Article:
Landmarks have been important to the early discovery and settlement of the west. Prominent, colorful, familiar and sometimes resembling iconic images. Natural and man-made features captivate us. Early explorers located distant natural features to confirm their travel path and gauge their progress. Today they are reminders of the past, familiar artifacts from adventures, targets of future adventures or a pleasant sense of place. So are the Red Rocks, otherwise called Red Cliffs, located NNW of Anaconda.
The Red Rocks emerge as the fascinating outcrop in the grassed meadows and pine ridges surrounding them. The Red Rocks are more than a landmark. They are a relic of geologic processes defining southwest Montana's rich history.
These granitic exposures are possibly the same age as the Butte pluton of the Boulder Batholith (76 - 76.5 Million years old). However granitic intrusions occurred in southwest Montana for 8 million years. The Red Rocks and the Butte pluton are intrusions of molten rock (magma) that worked its way closer to the surface and cooled beneath the surface. This gradual cooling allowed elements in the molten rock, such as silicon, potassium, sodium, iron, magnesium, and metals, to combine into minerals including quartz, feldspars, muscovite/biotite, malachite/azurite (copper minerals), etc. The more gradual the cooling process, the larger the minerals were able to grow. At the Red Rocks, individual minerals are easily seen with the naked eye and identified with a magnifying hand lens..
Oxidation is a chemical reaction that happens when one element or compounds comes into contact with oxygen or another oxidizing substance. The color of the Red Rocks results from the oxidation (rust) of the iron containing minerals by hot waters that flowed along fractures after the magma cooled, solidified and fractured by external forces. Exposure to the air and the moisture it contains also causes oxidation of iron minerals. The oxidation is not only apparent on the the surface; when you break a rock the fresh surface looks much like the exposed surface. A telltale sign that hot fluids likely cause much of the oxidation.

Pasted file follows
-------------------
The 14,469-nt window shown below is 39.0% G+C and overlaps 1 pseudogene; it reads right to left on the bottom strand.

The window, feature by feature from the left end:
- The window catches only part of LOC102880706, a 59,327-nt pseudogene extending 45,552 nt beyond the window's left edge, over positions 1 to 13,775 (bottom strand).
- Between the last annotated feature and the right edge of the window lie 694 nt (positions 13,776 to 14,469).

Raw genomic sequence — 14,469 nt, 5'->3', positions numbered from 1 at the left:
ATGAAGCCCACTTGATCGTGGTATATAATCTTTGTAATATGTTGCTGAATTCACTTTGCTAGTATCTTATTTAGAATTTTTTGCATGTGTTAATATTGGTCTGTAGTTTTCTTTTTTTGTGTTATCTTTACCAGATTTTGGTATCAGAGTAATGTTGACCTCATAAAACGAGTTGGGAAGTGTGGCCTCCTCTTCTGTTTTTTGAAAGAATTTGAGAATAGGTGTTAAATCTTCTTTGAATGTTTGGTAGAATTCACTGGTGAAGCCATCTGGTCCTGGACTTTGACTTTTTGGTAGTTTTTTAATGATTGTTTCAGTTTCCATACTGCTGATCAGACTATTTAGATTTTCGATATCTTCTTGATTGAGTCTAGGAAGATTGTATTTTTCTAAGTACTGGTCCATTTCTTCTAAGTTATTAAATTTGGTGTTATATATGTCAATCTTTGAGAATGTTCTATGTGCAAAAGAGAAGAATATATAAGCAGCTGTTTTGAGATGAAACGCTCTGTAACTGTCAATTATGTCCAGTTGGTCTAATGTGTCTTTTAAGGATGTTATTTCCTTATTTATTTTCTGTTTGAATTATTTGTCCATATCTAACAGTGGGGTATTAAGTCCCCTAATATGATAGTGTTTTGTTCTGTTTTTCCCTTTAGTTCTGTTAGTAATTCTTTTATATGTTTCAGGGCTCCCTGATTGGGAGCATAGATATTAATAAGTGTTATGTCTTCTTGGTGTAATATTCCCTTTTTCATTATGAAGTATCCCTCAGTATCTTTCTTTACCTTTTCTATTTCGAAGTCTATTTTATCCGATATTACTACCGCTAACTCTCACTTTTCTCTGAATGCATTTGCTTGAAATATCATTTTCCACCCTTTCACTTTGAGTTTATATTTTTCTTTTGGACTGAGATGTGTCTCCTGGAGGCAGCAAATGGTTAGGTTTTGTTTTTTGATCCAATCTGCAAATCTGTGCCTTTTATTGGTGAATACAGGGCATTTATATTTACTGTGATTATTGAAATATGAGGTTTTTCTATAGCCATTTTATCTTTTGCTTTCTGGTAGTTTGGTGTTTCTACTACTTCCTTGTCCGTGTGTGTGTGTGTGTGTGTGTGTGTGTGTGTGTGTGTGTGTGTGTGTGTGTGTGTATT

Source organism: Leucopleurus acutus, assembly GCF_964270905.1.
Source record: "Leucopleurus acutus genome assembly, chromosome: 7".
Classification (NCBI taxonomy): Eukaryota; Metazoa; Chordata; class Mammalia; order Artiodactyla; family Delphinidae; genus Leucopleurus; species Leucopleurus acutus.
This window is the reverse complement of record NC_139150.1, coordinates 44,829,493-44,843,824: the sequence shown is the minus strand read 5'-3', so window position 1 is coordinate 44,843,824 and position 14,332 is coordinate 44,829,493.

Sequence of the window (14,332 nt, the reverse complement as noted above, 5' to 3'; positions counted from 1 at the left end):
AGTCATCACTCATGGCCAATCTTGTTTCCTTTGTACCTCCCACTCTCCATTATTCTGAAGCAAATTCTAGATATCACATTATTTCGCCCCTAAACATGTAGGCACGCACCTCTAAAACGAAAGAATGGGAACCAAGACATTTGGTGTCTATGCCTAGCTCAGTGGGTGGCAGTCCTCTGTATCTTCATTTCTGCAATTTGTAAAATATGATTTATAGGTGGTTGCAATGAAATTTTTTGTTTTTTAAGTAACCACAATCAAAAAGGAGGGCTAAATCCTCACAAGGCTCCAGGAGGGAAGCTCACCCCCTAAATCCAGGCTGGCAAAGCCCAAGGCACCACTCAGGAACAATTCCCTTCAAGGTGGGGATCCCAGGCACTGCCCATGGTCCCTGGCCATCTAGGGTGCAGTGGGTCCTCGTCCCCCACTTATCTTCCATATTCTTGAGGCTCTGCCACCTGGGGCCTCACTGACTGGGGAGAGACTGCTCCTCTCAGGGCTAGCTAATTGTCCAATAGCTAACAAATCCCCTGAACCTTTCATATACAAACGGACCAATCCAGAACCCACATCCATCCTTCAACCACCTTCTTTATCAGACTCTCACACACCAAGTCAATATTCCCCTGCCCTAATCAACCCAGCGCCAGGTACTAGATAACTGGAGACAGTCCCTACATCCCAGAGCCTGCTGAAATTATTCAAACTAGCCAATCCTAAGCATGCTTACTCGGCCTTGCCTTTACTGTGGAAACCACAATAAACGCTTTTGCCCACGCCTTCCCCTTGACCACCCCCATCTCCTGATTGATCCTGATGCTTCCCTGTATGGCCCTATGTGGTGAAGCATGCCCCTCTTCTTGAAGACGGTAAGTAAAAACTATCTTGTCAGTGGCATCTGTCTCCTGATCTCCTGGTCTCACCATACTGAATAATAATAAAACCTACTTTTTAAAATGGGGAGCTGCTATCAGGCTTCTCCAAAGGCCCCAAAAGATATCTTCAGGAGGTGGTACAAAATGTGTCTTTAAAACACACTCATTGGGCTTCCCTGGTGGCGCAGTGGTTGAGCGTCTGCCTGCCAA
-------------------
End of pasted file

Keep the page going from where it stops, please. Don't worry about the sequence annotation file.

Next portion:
The round characteristics are likely made by the gradual melting of the roof rock above the magma as it was forcing its way toward the surface. Weathering by wind, water, and freeze/thaw also fosters the rounded morphology. The granitic boulders you see as you drive over Homestake Pass provides impressive displays of similar erosional morphology.
The geologic history of the Red Rocks is rich and complex and millions of years in the making. Understand that history or not, the place is serene and impressive. The image extraordinary.
Want to see it for yourself? From Anaconda, drive west on MT-1 to Cable Road. Leavengood Gulch road off Cable road takes you past Gunslinger Gulch. Park at the end of the two track road. An easy 1/2 mile hikes to the base of the red rocks offers spectacular view of the outcrops. And while you're at the Red Rocks, make sure to look South for another spectacular view of the Montana mountain landscape. What an extraordinary place.
All photo credits: Steve Hill
Much of this history was derived from the reference below.